The image above is of Paula Walton, who does wonderful painted cloth dolls, and great animals, that look like they came out out of the past. Paula's website is:

Wednesday, August 30, 2006

Woven Inspiration Everywhere!

I love it when I see woven things in everyday life that have nothing to do with cloth. Art thought I was nuts taking pictures of the different screens at the quarry where he works, although he helped me move screens around and held them up for me. He likes to say that he "breaks rocks for a living". This is one of my favorite ones, although I really could have taken so many more. I had spent an afternoon taking pictures at the quarry previously, and the best picture I took was one of the last, a screen. I went back, explaining to Art that I wanted to do a " series" of screens. Of course I couldn't explain why, I have no idea what I"m going to do with them, they just speak to me.

Monday, August 21, 2006

High Fat,
Low Fibre

These little cuties are only one hour old. Their Momma surprised everyone with a nice healthy litter.

Friday, August 11, 2006

Weaving with Sock Yarn

Sock yarn makes great scarves! You can use it for your warp and your weft for super easy and fast weaving.I like to add a strand of lace weight mohair to the weft to add softness and drape. Being a superwash yarn I like what a little wool does in the finishing by filling in the spaces.
I have to admit that when I saw the scarves in the Ashford Knitters loom book with the sock yarn scarves I had to try them, and then I was hooked! I have also used Mountain Colours Barefoot sock yarn, which weaves up beautifully.
The mohair in it makes for a gorgeous hand and drape.
I can't wait to see what Opal will be offering for new colours this Fall.
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Wednesday, August 02, 2006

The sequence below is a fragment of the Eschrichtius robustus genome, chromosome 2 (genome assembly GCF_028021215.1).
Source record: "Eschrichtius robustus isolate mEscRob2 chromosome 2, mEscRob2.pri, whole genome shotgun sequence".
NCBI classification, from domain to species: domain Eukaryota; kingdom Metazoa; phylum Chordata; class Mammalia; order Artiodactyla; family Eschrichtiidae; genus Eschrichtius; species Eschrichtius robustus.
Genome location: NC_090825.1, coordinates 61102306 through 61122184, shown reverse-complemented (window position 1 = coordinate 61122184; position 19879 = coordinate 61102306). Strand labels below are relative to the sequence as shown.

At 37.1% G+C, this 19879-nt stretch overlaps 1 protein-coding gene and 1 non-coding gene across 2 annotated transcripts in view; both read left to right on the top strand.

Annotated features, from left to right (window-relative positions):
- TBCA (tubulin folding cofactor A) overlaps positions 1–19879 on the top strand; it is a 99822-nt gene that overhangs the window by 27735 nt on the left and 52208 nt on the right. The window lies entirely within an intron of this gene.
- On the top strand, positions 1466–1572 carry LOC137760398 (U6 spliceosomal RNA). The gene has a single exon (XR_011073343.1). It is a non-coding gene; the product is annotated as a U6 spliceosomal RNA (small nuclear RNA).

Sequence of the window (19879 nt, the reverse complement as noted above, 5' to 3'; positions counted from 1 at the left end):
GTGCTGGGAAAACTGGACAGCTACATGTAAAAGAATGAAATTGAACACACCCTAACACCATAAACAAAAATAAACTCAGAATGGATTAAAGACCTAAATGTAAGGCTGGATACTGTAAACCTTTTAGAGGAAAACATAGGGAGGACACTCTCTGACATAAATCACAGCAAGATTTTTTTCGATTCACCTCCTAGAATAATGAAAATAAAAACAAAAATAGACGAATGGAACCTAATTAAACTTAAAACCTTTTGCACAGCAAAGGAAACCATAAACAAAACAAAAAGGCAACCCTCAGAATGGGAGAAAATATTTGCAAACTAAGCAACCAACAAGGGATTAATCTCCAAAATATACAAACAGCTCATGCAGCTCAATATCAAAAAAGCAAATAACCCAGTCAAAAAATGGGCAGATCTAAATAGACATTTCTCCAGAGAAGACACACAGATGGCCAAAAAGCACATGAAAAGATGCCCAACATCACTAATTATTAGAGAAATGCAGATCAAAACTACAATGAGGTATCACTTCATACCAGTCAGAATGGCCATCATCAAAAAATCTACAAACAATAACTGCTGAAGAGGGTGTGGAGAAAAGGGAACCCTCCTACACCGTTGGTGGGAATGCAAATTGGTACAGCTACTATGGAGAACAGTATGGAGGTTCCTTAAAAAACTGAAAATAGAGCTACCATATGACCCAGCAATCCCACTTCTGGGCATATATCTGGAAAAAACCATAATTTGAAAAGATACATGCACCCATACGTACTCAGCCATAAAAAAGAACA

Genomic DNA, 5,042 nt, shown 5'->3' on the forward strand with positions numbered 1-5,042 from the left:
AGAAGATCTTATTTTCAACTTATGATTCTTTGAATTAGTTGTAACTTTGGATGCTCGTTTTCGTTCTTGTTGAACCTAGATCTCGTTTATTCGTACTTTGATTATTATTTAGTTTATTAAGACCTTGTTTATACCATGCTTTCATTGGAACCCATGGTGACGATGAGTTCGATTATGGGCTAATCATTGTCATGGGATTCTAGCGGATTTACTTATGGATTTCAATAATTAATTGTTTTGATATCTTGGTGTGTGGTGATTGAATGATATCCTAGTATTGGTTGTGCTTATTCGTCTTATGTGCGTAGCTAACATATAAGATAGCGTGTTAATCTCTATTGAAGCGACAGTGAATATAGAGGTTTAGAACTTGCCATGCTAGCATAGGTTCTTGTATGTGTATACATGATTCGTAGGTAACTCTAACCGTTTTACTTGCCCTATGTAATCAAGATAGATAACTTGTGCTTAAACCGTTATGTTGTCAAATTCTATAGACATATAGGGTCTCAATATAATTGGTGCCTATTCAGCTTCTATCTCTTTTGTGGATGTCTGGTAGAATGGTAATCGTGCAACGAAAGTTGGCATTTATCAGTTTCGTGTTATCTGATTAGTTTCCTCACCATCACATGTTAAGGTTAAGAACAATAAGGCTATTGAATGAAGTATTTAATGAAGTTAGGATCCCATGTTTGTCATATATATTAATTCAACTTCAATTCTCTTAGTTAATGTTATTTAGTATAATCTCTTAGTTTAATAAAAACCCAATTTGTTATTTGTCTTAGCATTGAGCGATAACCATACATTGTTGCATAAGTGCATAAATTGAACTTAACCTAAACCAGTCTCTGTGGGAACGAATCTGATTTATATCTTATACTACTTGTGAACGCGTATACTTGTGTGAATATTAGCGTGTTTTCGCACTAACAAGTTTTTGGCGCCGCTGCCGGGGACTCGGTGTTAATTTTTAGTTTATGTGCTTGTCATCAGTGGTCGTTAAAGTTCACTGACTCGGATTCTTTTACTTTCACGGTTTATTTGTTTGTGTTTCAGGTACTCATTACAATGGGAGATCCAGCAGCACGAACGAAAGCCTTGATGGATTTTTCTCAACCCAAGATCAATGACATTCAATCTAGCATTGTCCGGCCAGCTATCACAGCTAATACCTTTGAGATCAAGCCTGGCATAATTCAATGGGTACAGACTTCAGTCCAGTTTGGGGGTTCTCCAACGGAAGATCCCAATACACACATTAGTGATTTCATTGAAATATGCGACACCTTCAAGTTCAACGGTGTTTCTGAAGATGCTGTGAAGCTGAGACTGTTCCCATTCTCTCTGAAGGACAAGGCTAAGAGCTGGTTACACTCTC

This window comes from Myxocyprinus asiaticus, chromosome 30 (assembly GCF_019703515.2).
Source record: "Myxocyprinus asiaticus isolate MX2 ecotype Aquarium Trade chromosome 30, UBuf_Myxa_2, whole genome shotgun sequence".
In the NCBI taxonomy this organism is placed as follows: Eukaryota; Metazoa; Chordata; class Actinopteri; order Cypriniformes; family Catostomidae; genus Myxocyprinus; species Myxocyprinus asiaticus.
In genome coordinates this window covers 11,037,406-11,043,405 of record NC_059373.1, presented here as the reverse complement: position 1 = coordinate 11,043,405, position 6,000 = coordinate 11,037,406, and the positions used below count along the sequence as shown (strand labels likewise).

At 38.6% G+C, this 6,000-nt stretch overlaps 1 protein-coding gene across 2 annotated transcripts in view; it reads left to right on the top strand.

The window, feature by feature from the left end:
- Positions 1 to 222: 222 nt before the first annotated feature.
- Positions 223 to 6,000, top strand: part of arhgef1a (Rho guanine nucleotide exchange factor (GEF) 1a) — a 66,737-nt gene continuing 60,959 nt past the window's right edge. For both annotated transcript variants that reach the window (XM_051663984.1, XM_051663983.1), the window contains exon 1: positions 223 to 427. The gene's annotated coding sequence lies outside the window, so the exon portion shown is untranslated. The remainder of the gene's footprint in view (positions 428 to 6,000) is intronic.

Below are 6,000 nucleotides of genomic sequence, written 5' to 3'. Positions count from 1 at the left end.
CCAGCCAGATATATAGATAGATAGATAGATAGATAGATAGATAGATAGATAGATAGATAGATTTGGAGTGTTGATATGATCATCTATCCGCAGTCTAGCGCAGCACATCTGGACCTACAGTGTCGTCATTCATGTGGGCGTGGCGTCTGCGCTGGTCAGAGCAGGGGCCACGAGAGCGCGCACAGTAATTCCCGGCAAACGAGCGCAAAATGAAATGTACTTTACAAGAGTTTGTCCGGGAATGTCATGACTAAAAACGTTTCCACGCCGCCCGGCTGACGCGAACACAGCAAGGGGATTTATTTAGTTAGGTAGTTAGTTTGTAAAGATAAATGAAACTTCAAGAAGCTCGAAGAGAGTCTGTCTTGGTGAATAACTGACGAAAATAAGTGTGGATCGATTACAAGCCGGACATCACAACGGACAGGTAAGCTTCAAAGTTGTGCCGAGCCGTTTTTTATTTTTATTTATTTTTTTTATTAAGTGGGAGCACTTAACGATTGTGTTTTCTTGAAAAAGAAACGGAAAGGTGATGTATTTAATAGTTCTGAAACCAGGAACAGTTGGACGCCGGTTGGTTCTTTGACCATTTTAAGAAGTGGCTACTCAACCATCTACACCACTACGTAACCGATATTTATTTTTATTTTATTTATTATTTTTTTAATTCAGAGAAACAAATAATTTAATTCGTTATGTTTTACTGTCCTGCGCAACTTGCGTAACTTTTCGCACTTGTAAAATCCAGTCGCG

Weaving on my Ashford 32" rigid heddle loom

What's in a name?

The name of my blog, Loominations is a homage to my husband Art. I'm not normally a fan of made up words but is an exception.The name came when Art popped his head in my workroom and asked me what I was "loominating". It tickled me that this should even occur to him, as well as his interest in what I was doing. So "loominating" has become part of my weaving life, and it only follows that the fruits of my labor are my "loominations". Art is one of my biggest fans, always cheering me on.
My Ashford 8-shaft loom was a Christmas present to me from him several years ago, which I put together that very afternoon, but it took me till that summer to get the nerve up to "really " weave on it. I'm sure Art was thinking, that it was just going to sit there. Well now you can't keep me off it, Art teasing me that I spent the day loominating instead of getting any housework done.
Although I have technically been weaving on and off for over 15 years, I consider myself a a very advanced beginner.When I see the work that is being done on a regular basis by weavers out there, I'm just amazed, and humbled. This past year I have really been concentrating on some basic weaving, trying to just get real good technique under my belt. I am very tempted to try everything under the sun, but I really feel that this is good for me right now. ( of course this doesn't mean I won't forget myself and run headlong off into something"new" from time to time!)
I have currently been working on some woven tote bags, a result of a past weaving fiasco. I find most often that my best results have been from miscalculations. Math has always been a challenge for me, so I guess this is good for me as well.

Monday, July 31, 2006

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I've thought a great deal about to blog or not to blog. I thought that I didn't have anything that could be important enough for anyone else to read or even care about. I have since discovered some very interesting blogs that I could relate to.I certainly didn't think less of these individuals for opening up and sharing some great information and inspiring me. The fibre world is a pretty wonderful place, and I can do a lot worse than to share my little piece of it.